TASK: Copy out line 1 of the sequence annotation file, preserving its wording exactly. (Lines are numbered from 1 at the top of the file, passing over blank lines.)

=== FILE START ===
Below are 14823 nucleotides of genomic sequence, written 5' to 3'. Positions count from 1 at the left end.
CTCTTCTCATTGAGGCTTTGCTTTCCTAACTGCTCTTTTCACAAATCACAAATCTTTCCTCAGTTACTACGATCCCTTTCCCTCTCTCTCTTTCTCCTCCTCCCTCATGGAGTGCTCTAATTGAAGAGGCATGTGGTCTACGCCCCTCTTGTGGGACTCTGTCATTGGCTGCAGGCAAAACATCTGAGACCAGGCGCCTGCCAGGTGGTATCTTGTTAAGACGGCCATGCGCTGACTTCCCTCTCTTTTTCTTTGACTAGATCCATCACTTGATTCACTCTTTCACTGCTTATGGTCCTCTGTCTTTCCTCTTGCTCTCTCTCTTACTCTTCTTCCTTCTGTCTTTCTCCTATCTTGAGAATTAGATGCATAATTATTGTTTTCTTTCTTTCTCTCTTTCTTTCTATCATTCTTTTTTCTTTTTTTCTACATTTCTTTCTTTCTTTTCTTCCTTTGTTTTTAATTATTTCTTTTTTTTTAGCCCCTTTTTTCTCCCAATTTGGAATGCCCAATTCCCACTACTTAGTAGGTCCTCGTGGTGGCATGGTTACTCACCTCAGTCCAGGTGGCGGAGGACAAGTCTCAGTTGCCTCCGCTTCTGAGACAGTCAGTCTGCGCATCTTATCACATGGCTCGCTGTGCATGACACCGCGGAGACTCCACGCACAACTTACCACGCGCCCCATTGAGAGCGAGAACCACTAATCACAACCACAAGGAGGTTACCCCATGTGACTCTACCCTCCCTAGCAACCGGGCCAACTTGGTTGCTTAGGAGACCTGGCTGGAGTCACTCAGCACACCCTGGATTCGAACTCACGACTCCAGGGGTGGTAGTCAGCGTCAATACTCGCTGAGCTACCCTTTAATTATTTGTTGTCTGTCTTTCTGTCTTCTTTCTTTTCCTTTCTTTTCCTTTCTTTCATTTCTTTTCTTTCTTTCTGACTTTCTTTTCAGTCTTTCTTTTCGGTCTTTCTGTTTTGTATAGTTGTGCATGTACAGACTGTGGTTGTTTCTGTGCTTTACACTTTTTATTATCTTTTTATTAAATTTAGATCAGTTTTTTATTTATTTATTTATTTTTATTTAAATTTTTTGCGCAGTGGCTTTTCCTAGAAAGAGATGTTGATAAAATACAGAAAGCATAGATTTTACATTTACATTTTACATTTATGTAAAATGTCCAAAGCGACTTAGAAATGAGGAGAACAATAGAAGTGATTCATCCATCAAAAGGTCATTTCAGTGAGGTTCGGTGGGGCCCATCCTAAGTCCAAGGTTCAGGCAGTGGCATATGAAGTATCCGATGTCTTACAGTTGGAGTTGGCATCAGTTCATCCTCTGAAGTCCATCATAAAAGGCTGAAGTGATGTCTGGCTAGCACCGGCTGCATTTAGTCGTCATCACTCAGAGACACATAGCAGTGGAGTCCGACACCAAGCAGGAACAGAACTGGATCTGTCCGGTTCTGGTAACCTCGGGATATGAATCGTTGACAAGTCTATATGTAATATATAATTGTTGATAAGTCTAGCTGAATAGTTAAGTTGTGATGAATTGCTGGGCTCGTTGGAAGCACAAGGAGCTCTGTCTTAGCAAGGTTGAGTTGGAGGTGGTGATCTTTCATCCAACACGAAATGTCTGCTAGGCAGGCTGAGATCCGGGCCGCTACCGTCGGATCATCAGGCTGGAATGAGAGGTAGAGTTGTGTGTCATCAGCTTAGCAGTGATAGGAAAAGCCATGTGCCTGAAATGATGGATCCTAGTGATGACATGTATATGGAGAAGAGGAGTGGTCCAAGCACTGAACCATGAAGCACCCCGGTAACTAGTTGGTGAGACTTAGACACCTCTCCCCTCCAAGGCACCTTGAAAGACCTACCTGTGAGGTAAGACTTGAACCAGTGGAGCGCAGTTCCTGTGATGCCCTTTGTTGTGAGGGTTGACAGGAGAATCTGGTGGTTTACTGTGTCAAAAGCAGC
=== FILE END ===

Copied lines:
Below are 14823 nucleotides of genomic sequence, written 5' to 3'. Positions count from 1 at the left end.